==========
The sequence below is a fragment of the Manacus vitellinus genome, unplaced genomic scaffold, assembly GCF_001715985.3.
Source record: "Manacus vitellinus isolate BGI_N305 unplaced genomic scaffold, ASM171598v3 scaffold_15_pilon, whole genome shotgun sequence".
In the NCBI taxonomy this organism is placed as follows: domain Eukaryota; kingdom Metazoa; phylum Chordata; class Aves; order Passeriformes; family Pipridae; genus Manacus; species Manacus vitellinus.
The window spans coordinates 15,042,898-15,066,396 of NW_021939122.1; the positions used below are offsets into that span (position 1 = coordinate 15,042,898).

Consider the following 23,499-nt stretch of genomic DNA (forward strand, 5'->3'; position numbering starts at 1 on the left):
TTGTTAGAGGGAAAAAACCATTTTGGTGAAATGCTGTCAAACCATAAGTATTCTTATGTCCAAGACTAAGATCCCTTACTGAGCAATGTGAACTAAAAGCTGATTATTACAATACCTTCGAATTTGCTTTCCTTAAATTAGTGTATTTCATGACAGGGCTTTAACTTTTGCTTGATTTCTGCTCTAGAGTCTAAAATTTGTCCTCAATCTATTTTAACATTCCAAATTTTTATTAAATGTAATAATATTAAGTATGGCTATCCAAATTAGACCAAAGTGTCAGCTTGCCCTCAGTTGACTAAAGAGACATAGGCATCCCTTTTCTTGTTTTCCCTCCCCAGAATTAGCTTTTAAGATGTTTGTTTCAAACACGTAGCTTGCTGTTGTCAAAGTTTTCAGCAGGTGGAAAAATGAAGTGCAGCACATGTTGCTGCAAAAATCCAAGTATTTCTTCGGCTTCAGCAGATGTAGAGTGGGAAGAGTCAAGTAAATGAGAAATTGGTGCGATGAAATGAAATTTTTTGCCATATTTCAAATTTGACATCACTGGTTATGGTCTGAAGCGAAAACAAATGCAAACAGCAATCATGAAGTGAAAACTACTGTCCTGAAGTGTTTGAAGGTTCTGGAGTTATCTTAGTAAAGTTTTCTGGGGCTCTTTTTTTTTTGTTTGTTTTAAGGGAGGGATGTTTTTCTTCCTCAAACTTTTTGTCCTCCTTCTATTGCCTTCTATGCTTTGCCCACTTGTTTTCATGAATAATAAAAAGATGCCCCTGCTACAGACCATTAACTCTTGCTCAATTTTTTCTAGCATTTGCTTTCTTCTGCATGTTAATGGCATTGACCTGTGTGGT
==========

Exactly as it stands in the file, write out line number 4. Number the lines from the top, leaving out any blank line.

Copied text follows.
The window spans coordinates 15,042,898-15,066,396 of NW_021939122.1; the positions used below are offsets into that span (position 1 = coordinate 15,042,898).